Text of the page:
In the months since Donald Trump has become president, more and more people have become inspired to join the Resistance — whether that means volunteering, campaigning, donating, making calls, educating themselves and others on the issues, or otherwise. Bustle's 31 Days of Reading Resistance takes a look at the role of literature and writing in the Resistance, both as a source of inspiration and as a tool for action.
Earlier this year, still reeling from the 2016 election, I gathered alongside thousands of fellow writers in the epicenter of that bruising political turmoil — Washington D.C. — to hear Iranian writer Azar Nafisi give the keynote address at the annual Association of Writers and Writing Programs Conference. “The poet and the tyrant are rivals for the possession of reality,” she said. “Tyrants have always known the danger of poets and writers.”
At first glance, we writers really aren’t all that scary — a fact I’ve been grappling with in the days following the protests and violence in Charlottesville, Virginia last week. What does it mean to be someone who responds to pressing injustices not by risking my life in the streets, but by sitting at my desk, furiously typing words that may or may not travel any further than the four walls of my office? Though writers across the globe risk their safety and lives to publish truths against power, I do not (yet) live in a country where I face any immediate danger by simply writing thoughts and maybe (or maybe not) putting them out into the world. My weapons of battle are a fully-charged laptop, a strong WiFi connection, and maybe, in a pinch, a handful of extra pens — and sometimes, in the face of staggering violence, they seem meager.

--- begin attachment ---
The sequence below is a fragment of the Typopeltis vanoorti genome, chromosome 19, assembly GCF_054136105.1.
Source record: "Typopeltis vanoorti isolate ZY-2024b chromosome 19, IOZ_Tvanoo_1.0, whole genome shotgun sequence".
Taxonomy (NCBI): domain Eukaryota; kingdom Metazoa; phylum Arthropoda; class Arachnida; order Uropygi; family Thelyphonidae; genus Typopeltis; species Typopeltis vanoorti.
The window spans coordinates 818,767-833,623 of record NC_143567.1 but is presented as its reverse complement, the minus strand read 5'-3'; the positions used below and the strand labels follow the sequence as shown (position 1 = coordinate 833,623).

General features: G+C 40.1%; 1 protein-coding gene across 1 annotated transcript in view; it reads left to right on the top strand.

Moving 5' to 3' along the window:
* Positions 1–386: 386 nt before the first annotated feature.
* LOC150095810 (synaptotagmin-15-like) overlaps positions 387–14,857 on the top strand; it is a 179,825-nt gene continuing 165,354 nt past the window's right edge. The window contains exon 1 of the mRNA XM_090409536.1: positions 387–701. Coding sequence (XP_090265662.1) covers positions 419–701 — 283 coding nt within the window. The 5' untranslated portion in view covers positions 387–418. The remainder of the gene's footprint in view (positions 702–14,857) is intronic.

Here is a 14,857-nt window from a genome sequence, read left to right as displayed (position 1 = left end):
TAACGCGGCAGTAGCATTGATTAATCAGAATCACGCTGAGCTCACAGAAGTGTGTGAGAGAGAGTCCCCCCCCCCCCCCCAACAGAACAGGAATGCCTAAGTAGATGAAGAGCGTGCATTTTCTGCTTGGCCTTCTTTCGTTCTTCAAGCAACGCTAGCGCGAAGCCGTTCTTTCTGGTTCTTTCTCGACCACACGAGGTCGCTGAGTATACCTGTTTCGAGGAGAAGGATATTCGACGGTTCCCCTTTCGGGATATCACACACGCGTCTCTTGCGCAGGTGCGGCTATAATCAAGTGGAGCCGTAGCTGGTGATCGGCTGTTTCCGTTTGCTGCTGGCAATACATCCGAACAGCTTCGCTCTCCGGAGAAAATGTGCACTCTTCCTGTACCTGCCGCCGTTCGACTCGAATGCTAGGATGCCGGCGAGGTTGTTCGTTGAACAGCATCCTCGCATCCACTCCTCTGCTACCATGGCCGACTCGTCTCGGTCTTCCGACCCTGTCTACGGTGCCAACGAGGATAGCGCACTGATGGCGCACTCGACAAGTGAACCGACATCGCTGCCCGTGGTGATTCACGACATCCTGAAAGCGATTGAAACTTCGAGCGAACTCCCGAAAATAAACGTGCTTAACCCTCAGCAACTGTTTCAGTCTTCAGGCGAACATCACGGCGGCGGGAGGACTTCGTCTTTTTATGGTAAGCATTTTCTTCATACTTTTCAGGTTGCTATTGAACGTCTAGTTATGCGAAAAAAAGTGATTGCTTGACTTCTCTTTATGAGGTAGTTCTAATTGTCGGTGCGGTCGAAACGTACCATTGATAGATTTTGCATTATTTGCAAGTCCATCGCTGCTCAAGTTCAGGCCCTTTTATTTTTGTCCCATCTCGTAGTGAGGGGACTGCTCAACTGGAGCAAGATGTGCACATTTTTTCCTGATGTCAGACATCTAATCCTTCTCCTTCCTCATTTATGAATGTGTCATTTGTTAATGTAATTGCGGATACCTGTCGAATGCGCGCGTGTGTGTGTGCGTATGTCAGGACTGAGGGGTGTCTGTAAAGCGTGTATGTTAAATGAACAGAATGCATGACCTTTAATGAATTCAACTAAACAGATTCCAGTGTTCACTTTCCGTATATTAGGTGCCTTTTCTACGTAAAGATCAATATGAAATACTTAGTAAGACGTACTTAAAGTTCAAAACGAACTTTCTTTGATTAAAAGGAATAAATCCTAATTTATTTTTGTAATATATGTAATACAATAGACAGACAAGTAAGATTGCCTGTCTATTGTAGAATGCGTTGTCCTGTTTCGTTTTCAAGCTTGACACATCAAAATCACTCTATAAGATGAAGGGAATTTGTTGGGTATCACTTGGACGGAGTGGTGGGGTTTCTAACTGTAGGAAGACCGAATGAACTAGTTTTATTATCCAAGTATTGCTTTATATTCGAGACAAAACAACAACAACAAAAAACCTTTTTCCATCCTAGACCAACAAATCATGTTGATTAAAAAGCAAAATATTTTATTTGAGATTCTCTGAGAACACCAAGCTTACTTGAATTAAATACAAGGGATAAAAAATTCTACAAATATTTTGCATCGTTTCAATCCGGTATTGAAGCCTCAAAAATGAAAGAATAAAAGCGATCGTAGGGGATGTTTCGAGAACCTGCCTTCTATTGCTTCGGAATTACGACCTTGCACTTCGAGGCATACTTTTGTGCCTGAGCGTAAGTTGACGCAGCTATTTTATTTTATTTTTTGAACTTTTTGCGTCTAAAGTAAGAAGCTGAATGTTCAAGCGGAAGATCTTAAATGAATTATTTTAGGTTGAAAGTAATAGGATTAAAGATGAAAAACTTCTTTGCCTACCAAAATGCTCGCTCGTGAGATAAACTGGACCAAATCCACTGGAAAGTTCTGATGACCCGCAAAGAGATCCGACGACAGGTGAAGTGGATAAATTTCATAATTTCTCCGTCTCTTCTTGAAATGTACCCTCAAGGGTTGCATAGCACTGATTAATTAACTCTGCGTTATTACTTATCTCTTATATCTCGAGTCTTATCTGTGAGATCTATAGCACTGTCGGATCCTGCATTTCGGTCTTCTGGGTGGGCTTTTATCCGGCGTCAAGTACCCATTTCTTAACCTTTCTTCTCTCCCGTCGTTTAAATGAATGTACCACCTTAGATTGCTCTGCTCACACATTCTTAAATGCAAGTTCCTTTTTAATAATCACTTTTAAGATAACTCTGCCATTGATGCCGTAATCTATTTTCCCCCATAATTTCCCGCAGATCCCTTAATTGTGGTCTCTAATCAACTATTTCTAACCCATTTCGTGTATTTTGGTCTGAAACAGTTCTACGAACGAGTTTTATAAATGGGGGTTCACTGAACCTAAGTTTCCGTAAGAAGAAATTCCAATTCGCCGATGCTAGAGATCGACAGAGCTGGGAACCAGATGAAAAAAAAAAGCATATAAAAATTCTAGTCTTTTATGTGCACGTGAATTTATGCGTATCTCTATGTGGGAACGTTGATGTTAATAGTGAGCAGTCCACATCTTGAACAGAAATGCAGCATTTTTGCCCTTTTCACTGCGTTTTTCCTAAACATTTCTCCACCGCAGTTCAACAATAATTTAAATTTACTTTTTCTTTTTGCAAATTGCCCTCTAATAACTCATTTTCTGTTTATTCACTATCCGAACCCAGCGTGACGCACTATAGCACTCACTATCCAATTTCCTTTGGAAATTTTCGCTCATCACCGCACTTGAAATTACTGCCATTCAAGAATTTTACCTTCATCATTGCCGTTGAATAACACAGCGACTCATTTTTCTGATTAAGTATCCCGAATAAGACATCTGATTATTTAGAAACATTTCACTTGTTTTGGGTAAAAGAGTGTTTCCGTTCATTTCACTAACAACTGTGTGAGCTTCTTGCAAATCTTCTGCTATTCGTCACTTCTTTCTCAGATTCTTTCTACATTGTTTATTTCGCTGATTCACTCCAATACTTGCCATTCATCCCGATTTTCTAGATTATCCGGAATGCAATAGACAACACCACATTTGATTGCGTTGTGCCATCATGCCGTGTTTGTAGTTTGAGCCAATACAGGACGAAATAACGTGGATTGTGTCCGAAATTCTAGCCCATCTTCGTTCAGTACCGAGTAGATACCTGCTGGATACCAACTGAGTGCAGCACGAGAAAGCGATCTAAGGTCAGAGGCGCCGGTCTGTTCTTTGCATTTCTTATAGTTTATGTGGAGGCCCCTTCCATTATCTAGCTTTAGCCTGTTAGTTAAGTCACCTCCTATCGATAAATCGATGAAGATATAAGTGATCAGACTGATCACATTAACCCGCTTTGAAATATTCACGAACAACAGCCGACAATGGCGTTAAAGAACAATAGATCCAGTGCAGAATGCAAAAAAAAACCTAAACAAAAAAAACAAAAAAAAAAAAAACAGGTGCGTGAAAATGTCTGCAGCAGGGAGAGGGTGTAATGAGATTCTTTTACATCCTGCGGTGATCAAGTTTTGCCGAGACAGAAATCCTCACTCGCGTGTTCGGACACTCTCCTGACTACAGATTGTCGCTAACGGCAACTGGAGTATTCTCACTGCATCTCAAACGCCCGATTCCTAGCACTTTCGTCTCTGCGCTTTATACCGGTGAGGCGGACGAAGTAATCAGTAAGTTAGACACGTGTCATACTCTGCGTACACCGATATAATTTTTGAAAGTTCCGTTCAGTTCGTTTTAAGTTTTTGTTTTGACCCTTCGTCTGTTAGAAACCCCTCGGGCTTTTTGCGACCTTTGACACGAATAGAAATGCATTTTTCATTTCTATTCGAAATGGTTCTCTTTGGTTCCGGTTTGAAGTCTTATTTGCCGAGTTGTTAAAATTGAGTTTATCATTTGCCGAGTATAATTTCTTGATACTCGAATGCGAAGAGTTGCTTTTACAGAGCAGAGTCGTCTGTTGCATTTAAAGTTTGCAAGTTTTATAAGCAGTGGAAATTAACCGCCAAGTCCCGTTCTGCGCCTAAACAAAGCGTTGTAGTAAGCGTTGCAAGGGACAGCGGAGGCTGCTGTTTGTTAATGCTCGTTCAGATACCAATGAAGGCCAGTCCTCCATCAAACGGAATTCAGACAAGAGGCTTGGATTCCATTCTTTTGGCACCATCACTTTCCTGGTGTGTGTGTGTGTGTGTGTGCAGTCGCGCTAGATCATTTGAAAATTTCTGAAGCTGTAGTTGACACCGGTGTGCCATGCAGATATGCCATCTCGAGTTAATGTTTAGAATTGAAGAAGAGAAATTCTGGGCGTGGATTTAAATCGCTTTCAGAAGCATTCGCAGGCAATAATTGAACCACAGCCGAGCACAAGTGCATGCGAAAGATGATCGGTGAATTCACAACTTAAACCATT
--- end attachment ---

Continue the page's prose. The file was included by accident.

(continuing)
And yet… protest literature has been central to the American democratic experiment since the very beginning. Though the term “protest writing” didn’t actually enter the American lexicon until the early 20th century, American writers were writing books of resistance long before they were their own sub-genre — engaging with the political and social issues of the moment, mobilizing public opinion, advocating for the persecuted and the marginalized, celebrating the resisters, making space for both deep reflection and direct action, and offering solutions for a way forward. From the documents that called for independence from Great Britain to the abolitionist writers, the texts that defined the women’s suffrage movement to the writers protesting war, works of second-wave feminism to the books that help lead the environmental movement, and more, writers have always been at the forefront of resistances: quiet and out of the way, scribbling in relative isolation — until we’re not. And then, look out.
As the first published text to demand American autonomy from Great Britain, Thomas Paine’s Common Sense might be considered the original work of U.S. protest literature. Distributed as a pamphlet designed to be read by everyday people living in the Thirteen Colonies, Common Sense challenged the authority of the British government and the royal monarchy, and was a step in the war for independence.
Some of the world’s most effective activists — Martin Luther King, Jr., Mohandas Gandhi — turned to Henry David Thoreau’s Civil Disobedience for perspective, inspiration, and guidance. Originally published as an act of public resistance against government authority, Civil Disobedience advocates for subverting injustices — even (or especially) those sanctioned and enforced by the government.
Uncle Tom's Cabin — a novel that depicts the atrocities of slavery — was written by abolitionist writer Harriet Beecher Stowe and is responsible for furthering the early anti-slavery cause in United States. In the years before the Civil War, Stowe’s novel brought public attention to the daily horrors endured by slaves in a way that hadn’t been done so widely before. Rumor also has it that President Lincoln even credited the novel with being the final tipping point that started the Civil War to begin with.
Chances are you’ve seen the movie, but did you know that Twelve Years a Slave actually began as a memoir narrated by Solomon Northup? A black man born free in New York, Northup was tricked into traveling to Washington D.C., where he was kidnapped and sold into slavery in the Deep South. Living as a slave in Louisiana, it took Northup 12 years to secretly communicate his whereabouts to his family, who arranged for his release. Another work of abolitionist literature, the memoir was published eight years before the Civil War, and depicts the horrors of slavery from the perspective of someone who knew both freedom and enslavement.